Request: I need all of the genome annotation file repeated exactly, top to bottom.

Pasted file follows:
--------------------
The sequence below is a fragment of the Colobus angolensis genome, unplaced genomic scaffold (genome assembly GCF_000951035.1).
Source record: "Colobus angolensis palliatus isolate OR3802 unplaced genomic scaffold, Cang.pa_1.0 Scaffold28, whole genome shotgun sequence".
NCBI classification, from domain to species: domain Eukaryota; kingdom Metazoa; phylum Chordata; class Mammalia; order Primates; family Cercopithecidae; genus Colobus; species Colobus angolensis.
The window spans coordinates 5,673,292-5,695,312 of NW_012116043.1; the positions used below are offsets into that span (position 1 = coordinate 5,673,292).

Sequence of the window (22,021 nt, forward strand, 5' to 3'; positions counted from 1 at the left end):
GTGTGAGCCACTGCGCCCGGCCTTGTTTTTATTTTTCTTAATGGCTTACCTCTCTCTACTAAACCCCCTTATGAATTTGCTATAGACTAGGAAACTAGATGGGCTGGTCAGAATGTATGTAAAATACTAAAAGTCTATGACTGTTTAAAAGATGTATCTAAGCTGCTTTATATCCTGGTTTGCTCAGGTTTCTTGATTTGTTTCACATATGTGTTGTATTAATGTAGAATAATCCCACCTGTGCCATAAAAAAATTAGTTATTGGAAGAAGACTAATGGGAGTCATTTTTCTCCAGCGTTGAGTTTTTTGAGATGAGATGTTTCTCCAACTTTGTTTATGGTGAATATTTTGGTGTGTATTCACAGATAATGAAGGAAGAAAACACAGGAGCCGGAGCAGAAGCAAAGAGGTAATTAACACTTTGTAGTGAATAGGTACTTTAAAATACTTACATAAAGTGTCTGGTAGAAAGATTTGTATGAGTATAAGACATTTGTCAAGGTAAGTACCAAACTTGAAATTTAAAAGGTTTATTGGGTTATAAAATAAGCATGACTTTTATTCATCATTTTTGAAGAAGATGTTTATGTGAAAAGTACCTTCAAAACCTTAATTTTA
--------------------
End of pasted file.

The sequence below is a fragment of the Colobus angolensis genome, unplaced genomic scaffold (genome assembly GCF_000951035.1).
Source record: "Colobus angolensis palliatus isolate OR3802 unplaced genomic scaffold, Cang.pa_1.0 Scaffold28, whole genome shotgun sequence".
NCBI classification, from domain to species: domain Eukaryota; kingdom Metazoa; phylum Chordata; class Mammalia; order Primates; family Cercopithecidae; genus Colobus; species Colobus angolensis.
The window spans coordinates 5,673,292-5,695,312 of NW_012116043.1; the positions used below are offsets into that span (position 1 = coordinate 5,673,292).

Sequence of the window (22,021 nt, forward strand, 5' to 3'; positions counted from 1 at the left end):
GTGTGAGCCACTGCGCCCGGCCTTGTTTTTATTTTTCTTAATGGCTTACCTCTCTCTACTAAACCCCCTTATGAATTTGCTATAGACTAGGAAACTAGATGGGCTGGTCAGAATGTATGTAAAATACTAAAAGTCTATGACTGTTTAAAAGATGTATCTAAGCTGCTTTATATCCTGGTTTGCTCAGGTTTCTTGATTTGTTTCACATATGTGTTGTATTAATGTAGAATAATCCCACCTGTGCCATAAAAAAATTAGTTATTGGAAGAAGACTAATGGGAGTCATTTTTCTCCAGCGTTGAGTTTTTTGAGATGAGATGTTTCTCCAACTTTGTTTATGGTGAATATTTTGGTGTGTATTCACAGATAATGAAGGAAGAAAACACAGGAGCCGGAGCAGAAGCAAAGAGGTAATTAACACTTTGTAGTGAATAGGTACTTTAAAATACTTACATAAAGTGTCTGGTAGAAAGATTTGTATGAGTATAAGACATTTGTCAAGGTAAGTACCAAACTTGAAATTTAAAAGGTTTATTGGGTTATAAAATAAGCATGACTTTTATTCATCATTTTTGAAGAAGATGTTTATGTGAAAAGTACCTTCAAAACCTTAATTTTA